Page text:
In Switzerland, The Rise Of The Philosopher-Manager
The financial crisis may be one reason executives are flocking to classes and seminars to learn what the great Western philosophers had to say about such concepts as respect, authority, and ethics.
Kecia Lynn has worked as a technical writer, editor, software developer, arts administrator, summer camp director, and television host. A graduate of Case Western Reserve University and the Iowa Writers' Workshop, she is currently living in Iowa City and working on her first novel.
What's the Latest Development?
Swiss executives are getting some new lessons in business and the meaning of life from some very old teachers: Seminars and university lectures on ancient and modern philosophy are giving them new insights into their choices and actions. Since 2004, University of Fribourg instructor Bernard Schumacher has offered a "philosophical retreat for executive staff" limited to 15 participants at a time. It's now so popular that he has had to turn people away. For those who want a slightly different experience, Philip Clark and Gabriel Dorthe will visit companies as part of a project, Socrates, designed to "put philosophy at the heart of all organizations."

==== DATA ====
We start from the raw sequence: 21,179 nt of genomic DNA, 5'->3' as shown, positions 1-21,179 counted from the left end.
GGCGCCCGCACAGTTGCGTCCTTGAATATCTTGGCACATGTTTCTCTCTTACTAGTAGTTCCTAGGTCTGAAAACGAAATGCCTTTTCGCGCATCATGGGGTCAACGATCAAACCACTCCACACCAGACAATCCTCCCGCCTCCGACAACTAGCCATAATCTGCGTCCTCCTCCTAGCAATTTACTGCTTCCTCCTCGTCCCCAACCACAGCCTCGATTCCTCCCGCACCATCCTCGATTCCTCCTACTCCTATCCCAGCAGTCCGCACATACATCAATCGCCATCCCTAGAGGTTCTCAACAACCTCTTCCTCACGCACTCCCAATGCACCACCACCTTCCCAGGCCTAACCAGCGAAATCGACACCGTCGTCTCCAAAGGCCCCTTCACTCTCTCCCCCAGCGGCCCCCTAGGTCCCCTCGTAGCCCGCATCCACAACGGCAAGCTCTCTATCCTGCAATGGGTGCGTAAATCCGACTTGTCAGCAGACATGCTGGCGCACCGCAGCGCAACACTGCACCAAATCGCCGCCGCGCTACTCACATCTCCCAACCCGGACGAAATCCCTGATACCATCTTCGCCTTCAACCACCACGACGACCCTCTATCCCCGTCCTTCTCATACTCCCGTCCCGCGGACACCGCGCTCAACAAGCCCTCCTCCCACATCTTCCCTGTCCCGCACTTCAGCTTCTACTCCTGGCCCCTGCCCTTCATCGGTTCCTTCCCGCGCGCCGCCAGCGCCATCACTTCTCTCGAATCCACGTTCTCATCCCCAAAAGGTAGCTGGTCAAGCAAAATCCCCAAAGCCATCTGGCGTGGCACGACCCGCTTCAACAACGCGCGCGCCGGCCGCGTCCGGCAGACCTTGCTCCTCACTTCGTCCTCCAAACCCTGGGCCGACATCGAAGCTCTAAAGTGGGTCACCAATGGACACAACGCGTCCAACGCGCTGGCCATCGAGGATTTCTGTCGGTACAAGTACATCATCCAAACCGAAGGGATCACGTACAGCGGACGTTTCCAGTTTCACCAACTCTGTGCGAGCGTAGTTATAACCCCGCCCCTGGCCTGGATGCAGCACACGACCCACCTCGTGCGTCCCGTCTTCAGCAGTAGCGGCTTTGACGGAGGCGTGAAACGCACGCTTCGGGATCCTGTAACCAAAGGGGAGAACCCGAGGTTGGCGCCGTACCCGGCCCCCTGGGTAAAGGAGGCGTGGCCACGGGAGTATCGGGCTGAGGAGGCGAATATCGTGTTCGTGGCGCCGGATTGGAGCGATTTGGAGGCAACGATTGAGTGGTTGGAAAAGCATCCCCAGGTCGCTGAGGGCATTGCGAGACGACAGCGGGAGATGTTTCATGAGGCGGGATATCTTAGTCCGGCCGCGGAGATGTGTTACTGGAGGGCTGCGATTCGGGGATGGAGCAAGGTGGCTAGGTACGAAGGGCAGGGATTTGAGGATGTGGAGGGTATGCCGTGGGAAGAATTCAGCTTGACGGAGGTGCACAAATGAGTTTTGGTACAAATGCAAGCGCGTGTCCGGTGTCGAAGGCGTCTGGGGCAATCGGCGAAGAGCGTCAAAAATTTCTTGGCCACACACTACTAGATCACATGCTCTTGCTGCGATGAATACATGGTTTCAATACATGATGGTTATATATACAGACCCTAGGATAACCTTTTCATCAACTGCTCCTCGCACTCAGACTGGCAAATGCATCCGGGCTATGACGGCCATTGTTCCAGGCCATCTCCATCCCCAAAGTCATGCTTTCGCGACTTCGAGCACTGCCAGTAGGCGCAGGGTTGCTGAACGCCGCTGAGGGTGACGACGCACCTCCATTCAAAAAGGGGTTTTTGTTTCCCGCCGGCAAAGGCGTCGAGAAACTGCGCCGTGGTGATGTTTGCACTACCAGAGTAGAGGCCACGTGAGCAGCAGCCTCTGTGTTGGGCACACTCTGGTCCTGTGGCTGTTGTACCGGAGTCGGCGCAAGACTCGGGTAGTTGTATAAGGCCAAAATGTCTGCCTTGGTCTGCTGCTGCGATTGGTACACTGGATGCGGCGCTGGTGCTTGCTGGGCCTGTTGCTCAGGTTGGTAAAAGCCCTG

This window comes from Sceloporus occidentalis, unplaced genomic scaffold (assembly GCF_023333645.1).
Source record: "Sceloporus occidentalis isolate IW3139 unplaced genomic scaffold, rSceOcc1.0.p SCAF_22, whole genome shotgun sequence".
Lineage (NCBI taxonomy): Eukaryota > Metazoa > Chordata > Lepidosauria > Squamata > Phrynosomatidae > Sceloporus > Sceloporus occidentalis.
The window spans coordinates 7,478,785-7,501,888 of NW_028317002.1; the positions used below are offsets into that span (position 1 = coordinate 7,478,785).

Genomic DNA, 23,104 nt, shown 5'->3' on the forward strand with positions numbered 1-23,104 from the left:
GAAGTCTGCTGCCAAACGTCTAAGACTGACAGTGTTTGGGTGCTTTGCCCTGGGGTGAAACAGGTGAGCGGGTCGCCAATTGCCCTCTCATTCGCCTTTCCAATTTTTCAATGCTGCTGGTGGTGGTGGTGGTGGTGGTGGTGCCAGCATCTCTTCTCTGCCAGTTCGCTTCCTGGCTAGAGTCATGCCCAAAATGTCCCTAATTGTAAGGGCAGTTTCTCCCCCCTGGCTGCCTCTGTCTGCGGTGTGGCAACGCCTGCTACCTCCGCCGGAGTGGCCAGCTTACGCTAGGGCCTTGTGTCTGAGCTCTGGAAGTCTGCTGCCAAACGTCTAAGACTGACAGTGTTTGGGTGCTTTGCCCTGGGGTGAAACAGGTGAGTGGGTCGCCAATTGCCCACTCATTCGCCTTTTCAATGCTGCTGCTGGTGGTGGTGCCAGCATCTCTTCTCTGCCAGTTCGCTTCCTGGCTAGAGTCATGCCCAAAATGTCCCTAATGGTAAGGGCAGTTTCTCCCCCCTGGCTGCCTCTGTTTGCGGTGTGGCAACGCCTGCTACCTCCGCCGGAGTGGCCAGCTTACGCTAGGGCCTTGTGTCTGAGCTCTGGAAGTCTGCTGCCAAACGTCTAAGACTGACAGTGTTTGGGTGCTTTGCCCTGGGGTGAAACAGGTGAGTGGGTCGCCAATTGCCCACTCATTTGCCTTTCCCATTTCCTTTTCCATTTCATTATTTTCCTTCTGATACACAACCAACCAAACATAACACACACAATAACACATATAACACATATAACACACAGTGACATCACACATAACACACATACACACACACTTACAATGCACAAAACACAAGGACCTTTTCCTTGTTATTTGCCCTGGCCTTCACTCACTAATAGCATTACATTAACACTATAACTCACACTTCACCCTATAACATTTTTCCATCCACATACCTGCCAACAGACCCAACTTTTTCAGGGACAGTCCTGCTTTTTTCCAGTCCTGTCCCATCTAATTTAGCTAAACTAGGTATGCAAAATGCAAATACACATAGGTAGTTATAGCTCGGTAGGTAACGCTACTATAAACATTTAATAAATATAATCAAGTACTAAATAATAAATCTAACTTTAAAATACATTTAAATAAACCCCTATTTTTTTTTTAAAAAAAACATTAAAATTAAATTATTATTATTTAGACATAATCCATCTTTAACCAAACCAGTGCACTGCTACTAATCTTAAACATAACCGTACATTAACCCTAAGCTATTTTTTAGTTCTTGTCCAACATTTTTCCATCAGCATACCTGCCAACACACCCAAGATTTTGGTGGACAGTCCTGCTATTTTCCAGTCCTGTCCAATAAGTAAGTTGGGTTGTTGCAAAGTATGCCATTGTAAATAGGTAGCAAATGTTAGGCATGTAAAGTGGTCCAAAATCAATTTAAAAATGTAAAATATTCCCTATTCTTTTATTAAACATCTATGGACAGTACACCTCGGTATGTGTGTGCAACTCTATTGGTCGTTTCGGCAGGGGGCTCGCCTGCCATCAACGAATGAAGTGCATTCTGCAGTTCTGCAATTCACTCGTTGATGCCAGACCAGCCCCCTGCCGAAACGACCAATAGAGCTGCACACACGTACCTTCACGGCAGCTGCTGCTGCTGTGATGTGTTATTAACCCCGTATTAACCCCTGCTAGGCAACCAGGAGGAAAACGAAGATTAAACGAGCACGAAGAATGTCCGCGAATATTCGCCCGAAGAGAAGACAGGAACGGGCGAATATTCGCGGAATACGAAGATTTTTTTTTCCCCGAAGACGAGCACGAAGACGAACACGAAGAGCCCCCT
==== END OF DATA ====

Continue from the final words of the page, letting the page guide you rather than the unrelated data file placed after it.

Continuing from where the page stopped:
What's the Big Idea?
Recent financial upheaval has caused many executives in Switzerland and elsewhere to reconsider how and why they do what they do. A study of Schumacher's retreat participants showed that they were "more prone to introspection...[and] showed an improved capacity to formulate concepts and [to] question themselves, which made constructive criticism easier and made them more inclined to listen to others." Former philosophy teacher turned philosophy consultant Eugénie Vegleris describes one example of her work: "I call on Kant to address the topic of respect...[I]n the workplace, people often get confused between judging acts and judging other people."
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